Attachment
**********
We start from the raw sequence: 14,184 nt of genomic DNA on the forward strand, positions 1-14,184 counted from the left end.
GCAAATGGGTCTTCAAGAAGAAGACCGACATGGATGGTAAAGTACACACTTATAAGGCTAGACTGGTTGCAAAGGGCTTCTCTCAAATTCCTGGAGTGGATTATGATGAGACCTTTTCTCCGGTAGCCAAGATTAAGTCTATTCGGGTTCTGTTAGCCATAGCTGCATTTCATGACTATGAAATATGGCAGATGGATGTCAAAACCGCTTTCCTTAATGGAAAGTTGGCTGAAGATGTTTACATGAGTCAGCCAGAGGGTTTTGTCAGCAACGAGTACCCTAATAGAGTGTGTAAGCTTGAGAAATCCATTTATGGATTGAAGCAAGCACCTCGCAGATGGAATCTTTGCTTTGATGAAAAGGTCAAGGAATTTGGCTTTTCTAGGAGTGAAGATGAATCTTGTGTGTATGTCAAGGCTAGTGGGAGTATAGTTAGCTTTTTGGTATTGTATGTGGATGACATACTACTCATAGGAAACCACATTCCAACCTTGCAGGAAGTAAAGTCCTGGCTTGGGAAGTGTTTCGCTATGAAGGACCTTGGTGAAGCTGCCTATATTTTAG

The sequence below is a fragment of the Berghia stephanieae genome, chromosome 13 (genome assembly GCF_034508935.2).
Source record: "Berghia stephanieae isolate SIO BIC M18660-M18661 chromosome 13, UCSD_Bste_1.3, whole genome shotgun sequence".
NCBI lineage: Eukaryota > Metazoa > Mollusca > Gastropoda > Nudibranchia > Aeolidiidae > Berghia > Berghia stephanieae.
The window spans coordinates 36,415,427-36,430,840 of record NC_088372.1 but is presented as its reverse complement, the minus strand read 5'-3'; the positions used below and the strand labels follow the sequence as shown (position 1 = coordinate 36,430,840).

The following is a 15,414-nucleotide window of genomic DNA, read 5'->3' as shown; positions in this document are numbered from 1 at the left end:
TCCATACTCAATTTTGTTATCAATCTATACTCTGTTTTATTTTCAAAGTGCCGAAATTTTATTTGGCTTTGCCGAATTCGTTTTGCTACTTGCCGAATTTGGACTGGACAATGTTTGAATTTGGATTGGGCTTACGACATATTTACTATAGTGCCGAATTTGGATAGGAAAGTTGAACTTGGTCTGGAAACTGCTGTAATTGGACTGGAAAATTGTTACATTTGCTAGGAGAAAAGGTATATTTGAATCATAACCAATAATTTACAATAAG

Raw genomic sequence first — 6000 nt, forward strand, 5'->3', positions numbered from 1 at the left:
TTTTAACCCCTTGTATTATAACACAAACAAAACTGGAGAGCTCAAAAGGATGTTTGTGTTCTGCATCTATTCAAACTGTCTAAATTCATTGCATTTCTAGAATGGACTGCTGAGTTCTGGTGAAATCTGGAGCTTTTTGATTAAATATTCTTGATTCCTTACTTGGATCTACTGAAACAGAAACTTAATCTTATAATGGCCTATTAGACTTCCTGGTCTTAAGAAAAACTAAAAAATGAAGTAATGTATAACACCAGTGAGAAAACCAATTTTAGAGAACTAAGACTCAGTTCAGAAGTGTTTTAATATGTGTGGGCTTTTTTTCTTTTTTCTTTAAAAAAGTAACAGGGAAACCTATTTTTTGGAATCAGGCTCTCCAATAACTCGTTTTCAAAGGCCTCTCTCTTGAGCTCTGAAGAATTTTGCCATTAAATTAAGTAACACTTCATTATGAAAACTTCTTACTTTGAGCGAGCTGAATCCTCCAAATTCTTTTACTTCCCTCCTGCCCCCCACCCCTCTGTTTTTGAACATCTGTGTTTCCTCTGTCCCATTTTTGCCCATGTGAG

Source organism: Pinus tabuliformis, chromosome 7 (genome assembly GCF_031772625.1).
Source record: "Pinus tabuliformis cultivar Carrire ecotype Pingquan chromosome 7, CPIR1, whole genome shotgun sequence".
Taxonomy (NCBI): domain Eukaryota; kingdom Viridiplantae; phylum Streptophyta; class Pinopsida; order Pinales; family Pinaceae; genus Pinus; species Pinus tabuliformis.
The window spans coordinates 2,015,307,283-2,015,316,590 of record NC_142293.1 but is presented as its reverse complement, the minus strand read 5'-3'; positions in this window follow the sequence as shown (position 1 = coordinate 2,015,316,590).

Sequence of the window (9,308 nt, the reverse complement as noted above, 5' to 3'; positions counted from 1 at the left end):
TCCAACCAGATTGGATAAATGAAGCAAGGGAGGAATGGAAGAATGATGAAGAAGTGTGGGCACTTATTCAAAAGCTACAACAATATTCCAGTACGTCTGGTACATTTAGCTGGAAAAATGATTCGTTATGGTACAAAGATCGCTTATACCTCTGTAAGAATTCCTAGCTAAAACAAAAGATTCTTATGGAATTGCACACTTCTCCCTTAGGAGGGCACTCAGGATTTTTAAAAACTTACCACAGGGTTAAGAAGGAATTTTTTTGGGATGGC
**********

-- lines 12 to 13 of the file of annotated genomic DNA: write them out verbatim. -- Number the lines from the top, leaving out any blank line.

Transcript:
Source record: "Pinus tabuliformis cultivar Carrire ecotype Pingquan chromosome 7, CPIR1, whole genome shotgun sequence".
Taxonomy (NCBI): domain Eukaryota; kingdom Viridiplantae; phylum Streptophyta; class Pinopsida; order Pinales; family Pinaceae; genus Pinus; species Pinus tabuliformis.